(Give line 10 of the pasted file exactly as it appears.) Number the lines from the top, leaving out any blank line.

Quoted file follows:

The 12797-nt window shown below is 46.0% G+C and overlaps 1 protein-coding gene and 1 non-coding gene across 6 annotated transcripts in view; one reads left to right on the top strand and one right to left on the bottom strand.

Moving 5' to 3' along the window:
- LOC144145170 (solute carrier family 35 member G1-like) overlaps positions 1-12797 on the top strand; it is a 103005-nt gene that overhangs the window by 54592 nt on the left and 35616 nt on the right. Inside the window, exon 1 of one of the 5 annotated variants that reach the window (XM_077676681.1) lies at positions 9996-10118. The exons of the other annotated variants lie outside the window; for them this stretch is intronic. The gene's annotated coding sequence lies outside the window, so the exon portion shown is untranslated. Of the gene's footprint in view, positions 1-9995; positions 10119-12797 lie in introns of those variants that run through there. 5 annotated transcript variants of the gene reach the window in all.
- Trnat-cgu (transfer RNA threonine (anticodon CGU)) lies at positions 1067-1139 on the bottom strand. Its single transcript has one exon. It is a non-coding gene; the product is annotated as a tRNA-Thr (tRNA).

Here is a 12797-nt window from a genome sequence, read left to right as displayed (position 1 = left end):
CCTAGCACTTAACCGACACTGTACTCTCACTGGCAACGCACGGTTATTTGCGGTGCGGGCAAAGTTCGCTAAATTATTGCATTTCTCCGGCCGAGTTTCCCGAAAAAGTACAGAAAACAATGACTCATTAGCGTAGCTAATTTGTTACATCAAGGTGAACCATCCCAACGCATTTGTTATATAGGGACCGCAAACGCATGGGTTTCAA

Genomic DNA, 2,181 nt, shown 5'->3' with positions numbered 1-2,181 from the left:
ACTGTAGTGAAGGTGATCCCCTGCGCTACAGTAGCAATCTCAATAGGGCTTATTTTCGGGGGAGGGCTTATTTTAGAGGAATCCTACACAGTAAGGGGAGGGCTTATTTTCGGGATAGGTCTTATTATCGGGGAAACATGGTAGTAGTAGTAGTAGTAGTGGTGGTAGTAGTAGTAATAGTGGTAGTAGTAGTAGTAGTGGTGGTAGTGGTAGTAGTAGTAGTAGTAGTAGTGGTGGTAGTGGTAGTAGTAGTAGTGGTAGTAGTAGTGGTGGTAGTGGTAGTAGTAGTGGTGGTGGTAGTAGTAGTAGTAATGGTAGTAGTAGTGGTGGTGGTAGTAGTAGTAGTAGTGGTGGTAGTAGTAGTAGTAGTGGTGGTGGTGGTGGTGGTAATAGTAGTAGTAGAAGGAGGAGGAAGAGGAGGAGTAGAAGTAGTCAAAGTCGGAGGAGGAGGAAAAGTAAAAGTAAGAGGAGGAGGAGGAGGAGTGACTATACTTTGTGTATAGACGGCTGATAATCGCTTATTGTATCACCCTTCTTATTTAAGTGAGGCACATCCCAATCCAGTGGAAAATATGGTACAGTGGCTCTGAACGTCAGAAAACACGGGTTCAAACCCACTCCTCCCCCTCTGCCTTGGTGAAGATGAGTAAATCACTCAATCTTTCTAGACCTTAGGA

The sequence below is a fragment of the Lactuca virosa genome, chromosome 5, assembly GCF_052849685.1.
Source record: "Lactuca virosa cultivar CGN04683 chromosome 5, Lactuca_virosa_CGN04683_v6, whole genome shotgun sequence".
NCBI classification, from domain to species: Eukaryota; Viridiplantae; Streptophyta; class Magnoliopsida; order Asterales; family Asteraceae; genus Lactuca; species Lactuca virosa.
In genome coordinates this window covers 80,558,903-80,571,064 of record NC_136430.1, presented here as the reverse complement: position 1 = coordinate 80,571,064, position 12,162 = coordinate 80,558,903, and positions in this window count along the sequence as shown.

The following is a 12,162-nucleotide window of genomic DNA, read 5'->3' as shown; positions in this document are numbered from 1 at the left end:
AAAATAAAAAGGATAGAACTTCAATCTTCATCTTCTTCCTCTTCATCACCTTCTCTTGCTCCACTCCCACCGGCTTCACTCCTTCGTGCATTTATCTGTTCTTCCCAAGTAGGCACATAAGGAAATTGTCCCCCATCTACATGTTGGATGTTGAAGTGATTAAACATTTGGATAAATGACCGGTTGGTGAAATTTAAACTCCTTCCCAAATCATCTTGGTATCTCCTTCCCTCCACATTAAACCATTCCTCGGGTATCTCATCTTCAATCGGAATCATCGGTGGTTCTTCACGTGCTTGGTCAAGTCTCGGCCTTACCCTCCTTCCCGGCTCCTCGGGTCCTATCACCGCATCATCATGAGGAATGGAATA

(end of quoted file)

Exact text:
Source record: "Lactuca virosa cultivar CGN04683 chromosome 5, Lactuca_virosa_CGN04683_v6, whole genome shotgun sequence".